The sounds of swing have returned to Arbroath in the long-awaited return of Rat Pack-era entertainment.
And with the That’s Life concerts have come thousands of pounds for charity.
As well as a return to the concert stage for well-known local crooner Alan Mowatt, whose side Lady Luck was on after he took a heart attack at the mic during a live Facebook show during lockdown.
The 63-year-old and his fellow entertainers were the the toast of the town at Arbroath’s Meadowbank Inn.
Alan, his wife, Val, Tracy Gibson and Stuart Cargill thrilled weekend audiences with big hits from the likes of Sinatra, Martin and Davis Jr.
Decade of success
It is ten years since Alan, Stuart and the late Doug Ford started the That’s Life concerts.
Since then they have raised a whopping £50,000 for local charities.
But the pandemic put them on hold.
And Covid scuppered plans of a return to the regular November slot last year.
However, it was worth the wait for the crowds who packed the Meadowbank on Friday and Saturday night, raising around £4,000.
And they were especially pleased to see Alan back on song.
Heart attack drama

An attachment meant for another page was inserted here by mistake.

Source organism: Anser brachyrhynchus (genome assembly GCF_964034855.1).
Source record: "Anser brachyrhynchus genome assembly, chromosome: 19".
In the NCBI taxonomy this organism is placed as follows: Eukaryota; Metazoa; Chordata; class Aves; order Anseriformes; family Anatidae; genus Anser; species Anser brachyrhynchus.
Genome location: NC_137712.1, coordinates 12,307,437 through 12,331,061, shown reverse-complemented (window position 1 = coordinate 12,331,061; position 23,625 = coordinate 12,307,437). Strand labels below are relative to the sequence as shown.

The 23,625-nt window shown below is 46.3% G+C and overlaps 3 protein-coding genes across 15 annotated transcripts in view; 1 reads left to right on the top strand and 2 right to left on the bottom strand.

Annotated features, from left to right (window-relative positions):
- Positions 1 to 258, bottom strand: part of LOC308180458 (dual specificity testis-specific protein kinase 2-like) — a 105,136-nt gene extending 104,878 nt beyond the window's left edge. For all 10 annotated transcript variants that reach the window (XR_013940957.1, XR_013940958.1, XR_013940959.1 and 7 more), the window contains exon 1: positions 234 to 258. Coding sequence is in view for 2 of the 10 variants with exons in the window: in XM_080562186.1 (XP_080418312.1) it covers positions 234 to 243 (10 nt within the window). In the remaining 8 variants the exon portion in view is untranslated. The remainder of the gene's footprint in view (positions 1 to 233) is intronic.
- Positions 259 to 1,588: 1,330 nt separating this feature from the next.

He and Val performed ‘Live Fae Oor Living Room’ during lockdown, entertaining Lichties around the globe on Facebook.
But in July 2020, Alan gave the online crowd a scare when he took a funny turn during the regular Friday night performance.
He soldiered on after loosening his bow tie and taking a break for a drink of water.
The painter decorator underwent a triple bypass operation.
And he’s delighted to have been back on stage for the That’s Life concerts.
“These have been so popular since they began in 2012, so it’s been a real shame not to be able to do them for the past two years,” said Alan.
“We were all set to go in November, but even then had to postpone it at the last minute because of the Covid situation at that time.
“So it was just great to see everyone out at the weekend, dressed up and having a great time together.”
“We’re really grateful for all the support we get – people are so generous,” said Alan.
“A few people couldn’t make it because of illness or Covid and they told us just to keep their ticket money because they wanted to see it going to good causes locally.”
Town artist Norman Moseley donated two of his paintings which added £350 to the charity total after being auctioned off.
“They were great nights and we’re all delighted to be back – especially me,” said Alan.
“I love my singing.
“Doug Ford and I used to do a show at the Waterfront nightclub in Arbroath which we called Beyond the Sea and this started from there.
“I’m just trying to take it easy now and got back to work.
“But you just have to listen to what your body is telling you and not do too much.”